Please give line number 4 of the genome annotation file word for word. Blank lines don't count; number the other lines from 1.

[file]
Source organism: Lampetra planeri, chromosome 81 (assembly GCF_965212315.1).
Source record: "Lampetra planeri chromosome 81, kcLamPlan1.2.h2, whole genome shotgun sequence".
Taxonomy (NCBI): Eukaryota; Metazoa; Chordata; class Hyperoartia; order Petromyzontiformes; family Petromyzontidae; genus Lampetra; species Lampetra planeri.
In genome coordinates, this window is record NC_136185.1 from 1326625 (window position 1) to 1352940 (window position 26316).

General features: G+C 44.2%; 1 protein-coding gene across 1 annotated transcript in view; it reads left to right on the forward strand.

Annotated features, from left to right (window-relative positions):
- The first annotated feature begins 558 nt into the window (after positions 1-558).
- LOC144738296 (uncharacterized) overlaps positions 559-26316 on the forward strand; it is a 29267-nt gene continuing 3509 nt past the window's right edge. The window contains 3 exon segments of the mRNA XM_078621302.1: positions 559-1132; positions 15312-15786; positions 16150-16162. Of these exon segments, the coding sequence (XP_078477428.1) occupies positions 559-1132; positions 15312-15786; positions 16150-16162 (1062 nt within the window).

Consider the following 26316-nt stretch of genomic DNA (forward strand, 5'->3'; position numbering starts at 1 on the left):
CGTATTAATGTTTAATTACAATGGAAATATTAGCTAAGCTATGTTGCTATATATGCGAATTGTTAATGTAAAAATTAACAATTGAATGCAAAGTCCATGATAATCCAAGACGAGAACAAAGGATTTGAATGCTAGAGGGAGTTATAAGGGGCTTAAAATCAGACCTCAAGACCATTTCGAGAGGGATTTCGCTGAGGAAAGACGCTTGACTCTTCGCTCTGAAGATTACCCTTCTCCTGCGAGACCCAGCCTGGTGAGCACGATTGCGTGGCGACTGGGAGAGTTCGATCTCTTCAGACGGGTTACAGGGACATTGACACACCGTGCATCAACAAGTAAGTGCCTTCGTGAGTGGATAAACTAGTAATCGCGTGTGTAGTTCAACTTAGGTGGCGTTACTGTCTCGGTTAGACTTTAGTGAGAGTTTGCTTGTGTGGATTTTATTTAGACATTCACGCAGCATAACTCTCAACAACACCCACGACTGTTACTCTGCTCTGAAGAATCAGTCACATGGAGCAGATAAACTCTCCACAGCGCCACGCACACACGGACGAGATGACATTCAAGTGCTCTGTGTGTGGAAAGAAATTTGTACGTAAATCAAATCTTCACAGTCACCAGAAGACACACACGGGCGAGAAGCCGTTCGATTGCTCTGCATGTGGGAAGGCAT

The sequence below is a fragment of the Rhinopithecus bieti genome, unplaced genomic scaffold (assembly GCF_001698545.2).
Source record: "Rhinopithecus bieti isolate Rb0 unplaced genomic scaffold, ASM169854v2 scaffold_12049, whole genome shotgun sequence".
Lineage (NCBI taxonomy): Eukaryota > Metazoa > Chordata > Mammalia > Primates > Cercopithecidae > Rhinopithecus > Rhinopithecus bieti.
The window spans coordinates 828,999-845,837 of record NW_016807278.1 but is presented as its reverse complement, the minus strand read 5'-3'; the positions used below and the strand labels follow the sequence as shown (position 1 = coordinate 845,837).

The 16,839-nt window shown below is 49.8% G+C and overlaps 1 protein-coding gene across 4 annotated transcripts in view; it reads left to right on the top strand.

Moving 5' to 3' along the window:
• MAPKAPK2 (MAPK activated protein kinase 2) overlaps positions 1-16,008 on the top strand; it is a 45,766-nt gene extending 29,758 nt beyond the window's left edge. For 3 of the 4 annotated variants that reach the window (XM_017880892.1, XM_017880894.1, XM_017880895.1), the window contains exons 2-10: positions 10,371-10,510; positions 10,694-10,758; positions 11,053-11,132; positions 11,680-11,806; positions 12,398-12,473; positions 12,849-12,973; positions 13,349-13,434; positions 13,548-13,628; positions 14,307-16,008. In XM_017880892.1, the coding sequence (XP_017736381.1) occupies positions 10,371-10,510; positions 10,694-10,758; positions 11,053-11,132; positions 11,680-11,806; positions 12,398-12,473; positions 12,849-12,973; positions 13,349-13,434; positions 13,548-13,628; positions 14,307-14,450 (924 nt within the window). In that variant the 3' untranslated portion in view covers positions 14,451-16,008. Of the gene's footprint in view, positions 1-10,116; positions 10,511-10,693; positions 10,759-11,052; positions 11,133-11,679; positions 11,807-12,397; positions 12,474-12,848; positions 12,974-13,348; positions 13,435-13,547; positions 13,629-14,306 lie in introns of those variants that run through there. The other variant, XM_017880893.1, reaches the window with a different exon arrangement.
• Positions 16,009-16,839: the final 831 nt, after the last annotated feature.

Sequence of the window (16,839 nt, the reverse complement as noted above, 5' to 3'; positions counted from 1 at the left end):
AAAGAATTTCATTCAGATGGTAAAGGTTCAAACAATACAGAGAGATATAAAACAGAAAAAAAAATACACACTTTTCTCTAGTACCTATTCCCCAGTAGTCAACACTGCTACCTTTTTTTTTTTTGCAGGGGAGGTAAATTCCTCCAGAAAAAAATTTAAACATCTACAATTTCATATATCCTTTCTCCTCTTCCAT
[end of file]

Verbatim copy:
In genome coordinates, this window is record NC_136185.1 from 1326625 (window position 1) to 1352940 (window position 26316).